–retroviral treatment (ART) reduces transmission of HIV by suppressing HIV load and can suppress viral load within three months of starting treatment. In 2017, 98% of HIV positive people received ART and 97% were virally suppressed. As a result, more people with HIV are growing older; in 2016, 39% of people with HIV were aged over 50.
Pre-exposure prophylaxis (PrEP) combines two antiretroviral drugs which prevent HIV negative people from contracting HIV. A study in 2015 showed that PrEP reduces HIV infection rates by 86% by stopping the virus from replicating. Although HIV education and awareness, condom availability and harm reduction strategies have reduced transmission, unequal access to the drug means that at-risk, especially vulnerable Black African women, are hardly offered PrEP. Similarly, post-exposure prophylaxis (PEP) is a short course of antiretroviral drugs taken within a 72-hour window of infectious contact with a HIV positive person.
Although ART, PrEP and PEP are paramount in reducing infection rates and transmission, there is no cure for HIV. Advancements that are affordable by all countries and reduce the number of drugs needing to be taken regularly are key factors when looking for a cure. In 2019, a London HIV patient underwent a bone marrow transplant from a donor with a mutation that made them resistant to HIV infection. Although this is effectively a cure, the procedure is risky and invasive, and therefore not scalable. The first-in-human clinical trial of a HIV vaccine published in January 2021 showed that antibody production occurred in 97% of participants but requires further testing. A treatment option combining a vaginal ring and oral PrEP is being studied in young women in southern Africa. These recent and ongoing studies show the commitment of scientists to HIV research.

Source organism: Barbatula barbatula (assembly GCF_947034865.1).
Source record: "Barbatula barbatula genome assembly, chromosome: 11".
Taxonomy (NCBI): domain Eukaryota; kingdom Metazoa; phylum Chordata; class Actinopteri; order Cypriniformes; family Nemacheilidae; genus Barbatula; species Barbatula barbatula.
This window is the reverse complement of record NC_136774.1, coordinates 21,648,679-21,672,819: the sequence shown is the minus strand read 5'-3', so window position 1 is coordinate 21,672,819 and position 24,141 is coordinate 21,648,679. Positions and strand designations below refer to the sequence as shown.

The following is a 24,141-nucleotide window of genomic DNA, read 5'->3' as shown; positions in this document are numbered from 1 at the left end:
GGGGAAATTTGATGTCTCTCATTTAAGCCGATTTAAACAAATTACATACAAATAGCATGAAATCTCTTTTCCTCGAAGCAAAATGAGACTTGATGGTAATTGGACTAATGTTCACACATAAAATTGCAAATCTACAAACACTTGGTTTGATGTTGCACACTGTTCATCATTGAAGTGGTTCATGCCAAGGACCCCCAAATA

There are several limitations to current HIV treatment which need to be addressed. 43% of diagnoses happened at a late stage of infection, particularly in heterosexual men and women and Black African communities. Testing and treatment need to be done earlier to reduce transmission and improve the outcome for the patient. Outreach to marginalised communities such as the Black and Minority Ethnicity (BAME) community is critical since they make up 14% of men who have sex with men who receive HIV treatment, despite only being 2% of the UK population. There is an alarming lack of data on HIV prevalence in transgender people although scarce data suggests that prevalence is similar to other groups.
With increased access to screening facilities, treatment such as PrEP, and a drastic improvement in public attitudes, HIV and AIDS diagnosis is no longer fatal to the LGBT+ community and others affected. More people with HIV are living longer and increased understanding of the virus brings us closer to a cure.
Zainab Patel is a second-year Medical Physiology Student from Leicester. She has a passion for all things science and technology, crime novels and plants. Find her on Twitter: @zainabbpatell or Instagram: @zainabb_patell